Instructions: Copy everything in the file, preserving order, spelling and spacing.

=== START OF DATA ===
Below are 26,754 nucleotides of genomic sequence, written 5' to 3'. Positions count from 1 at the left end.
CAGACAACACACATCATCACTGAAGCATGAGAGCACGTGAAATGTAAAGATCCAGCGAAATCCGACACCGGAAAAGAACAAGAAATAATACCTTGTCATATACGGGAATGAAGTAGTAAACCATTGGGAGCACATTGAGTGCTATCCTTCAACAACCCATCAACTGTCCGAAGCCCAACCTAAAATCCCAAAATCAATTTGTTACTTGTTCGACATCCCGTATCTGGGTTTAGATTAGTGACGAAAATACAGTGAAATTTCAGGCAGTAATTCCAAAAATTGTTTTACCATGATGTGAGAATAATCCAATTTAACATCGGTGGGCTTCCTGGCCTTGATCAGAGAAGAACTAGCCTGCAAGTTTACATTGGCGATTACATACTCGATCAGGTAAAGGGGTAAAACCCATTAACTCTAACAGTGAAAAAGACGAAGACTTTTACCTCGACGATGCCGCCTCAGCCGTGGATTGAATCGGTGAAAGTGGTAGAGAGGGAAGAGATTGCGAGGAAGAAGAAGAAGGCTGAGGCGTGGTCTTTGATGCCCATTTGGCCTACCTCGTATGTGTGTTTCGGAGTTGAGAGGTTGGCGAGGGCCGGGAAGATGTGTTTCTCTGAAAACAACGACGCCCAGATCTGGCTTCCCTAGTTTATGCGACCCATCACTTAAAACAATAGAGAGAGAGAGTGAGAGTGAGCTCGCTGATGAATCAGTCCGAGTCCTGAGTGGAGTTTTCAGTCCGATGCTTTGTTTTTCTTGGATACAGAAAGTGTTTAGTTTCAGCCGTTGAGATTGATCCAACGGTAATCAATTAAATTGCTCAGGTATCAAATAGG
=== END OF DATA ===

Below are 26,754 nucleotides of genomic sequence, written 5' to 3'. Positions count from 1 at the left end.
CAGACAACACACATCATCACTGAAGCATGAGAGCACGTGAAATGTAAAGATCCAGCGAAATCCGACACCGGAAAAGAACAAGAAATAATACCTTGTCATATACGGGAATGAAGTAGTAAACCATTGGGAGCACATTGAGTGCTATCCTTCAACAACCCATCAACTGTCCGAAGCCCAACCTAAAATCCCAAAATCAATTTGTTACTTGTTCGACATCCCGTATCTGGGTTTAGATTAGTGACGAAAATACAGTGAAATTTCAGGCAGTAATTCCAAAAATTGTTTTACCATGATGTGAGAATAATCCAATTTAACATCGGTGGGCTTCCTGGCCTTGATCAGAGAAGAACTAGCCTGCAAGTTTACATTGGCGATTACATACTCGATCAGGTAAAGGGGTAAAACCCATTAACTCTAACAGTGAAAAAGACGAAGACTTTTACCTCGACGATGCCGCCTCAGCCGTGGATTGAATCGGTGAAAGTGGTAGAGAGGGAAGAGATTGCGAGGAAGAAGAAGAAGGCTGAGGCGTGGTCTTTGATGCCCATTTGGCCTACCTCGTATGTGTGTTTCGGAGTTGAGAGGTTGGCGAGGGCCGGGAAGATGTGTTTCTCTGAAAACAACGACGCCCAGATCTGGCTTCCCTAGTTTATGCGACCCATCACTTAAAACAATAGAGAGAGAGAGTGAGAGTGAGCTCGCTGATGAATCAGTCCGAGTCCTGAGTGGAGTTTTCAGTCCGATGCTTTGTTTTTCTTGGATACAGAAAGTGTTTAGTTTCAGCCGTTGAGATTGATCCAACGGTAATCAATTAAATTGCTCAGGTATCAAATAGG